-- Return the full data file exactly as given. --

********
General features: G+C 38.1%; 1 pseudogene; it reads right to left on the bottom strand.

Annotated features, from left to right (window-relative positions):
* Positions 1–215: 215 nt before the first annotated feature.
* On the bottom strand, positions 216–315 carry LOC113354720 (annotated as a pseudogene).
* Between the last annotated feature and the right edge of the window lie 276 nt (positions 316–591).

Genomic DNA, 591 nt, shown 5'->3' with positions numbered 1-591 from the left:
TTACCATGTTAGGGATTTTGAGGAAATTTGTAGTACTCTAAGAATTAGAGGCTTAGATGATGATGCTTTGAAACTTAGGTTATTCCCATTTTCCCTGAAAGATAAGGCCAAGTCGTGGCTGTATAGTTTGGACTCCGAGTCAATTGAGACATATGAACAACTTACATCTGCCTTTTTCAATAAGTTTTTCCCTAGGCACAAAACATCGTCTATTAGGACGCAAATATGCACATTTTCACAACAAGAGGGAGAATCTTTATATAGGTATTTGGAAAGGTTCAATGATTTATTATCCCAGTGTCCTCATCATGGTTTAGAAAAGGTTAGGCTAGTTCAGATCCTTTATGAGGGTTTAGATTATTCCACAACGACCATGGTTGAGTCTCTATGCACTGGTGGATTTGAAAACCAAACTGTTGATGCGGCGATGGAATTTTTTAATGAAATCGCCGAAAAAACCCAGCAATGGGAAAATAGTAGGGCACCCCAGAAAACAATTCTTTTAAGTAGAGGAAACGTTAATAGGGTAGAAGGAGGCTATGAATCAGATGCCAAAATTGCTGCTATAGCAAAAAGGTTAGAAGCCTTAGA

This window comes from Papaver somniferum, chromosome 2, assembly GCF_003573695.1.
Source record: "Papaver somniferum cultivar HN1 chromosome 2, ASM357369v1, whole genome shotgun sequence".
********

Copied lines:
General features: G+C 38.1%; 1 pseudogene; it reads right to left on the bottom strand.

Annotated features, from left to right (window-relative positions):
* Positions 1–215: 215 nt before the first annotated feature.
* On the bottom strand, positions 216–315 carry LOC113354720 (annotated as a pseudogene).
* Between the last annotated feature and the right edge of the window lie 276 nt (positions 316–591).

Genomic DNA, 591 nt, shown 5'->3' with positions numbered 1-591 from the left:
TTACCATGTTAGGGATTTTGAGGAAATTTGTAGTACTCTAAGAATTAGAGGCTTAGATGATGATGCTTTGAAACTTAGGTTATTCCCATTTTCCCTGAAAGATAAGGCCAAGTCGTGGCTGTATAGTTTGGACTCCGAGTCAATTGAGACATATGAACAACTTACATCTGCCTTTTTCAATAAGTTTTTCCCTAGGCACAAAACATCGTCTATTAGGACGCAAATATGCACATTTTCACAACAAGAGGGAGAATCTTTATATAGGTATTTGGAAAGGTTCAATGATTTATTATCCCAGTGTCCTCATCATGGTTTAGAAAAGGTTAGGCTAGTTCAGATCCTTTATGAGGGTTTAGATTATTCCACAACGACCATGGTTGAGTCTCTATGCACTGGTGGATTTGAAAACCAAACTGTTGATGCGGCGATGGAATTTTTTAATGAAATCGCCGAAAAAACCCAGCAATGGGAAAATAGTAGGGCACCCCAGAAAACAATTCTTTTAAGTAGAGGAAACGTTAATAGGGTAGAAGGAGGCTATGAATCAGATGCCAAAATTGCTGCTATAGCAAAAAGGTTAGAAGCCTTAGA

This window comes from Papaver somniferum, chromosome 2, assembly GCF_003573695.1.
Source record: "Papaver somniferum cultivar HN1 chromosome 2, ASM357369v1, whole genome shotgun sequence".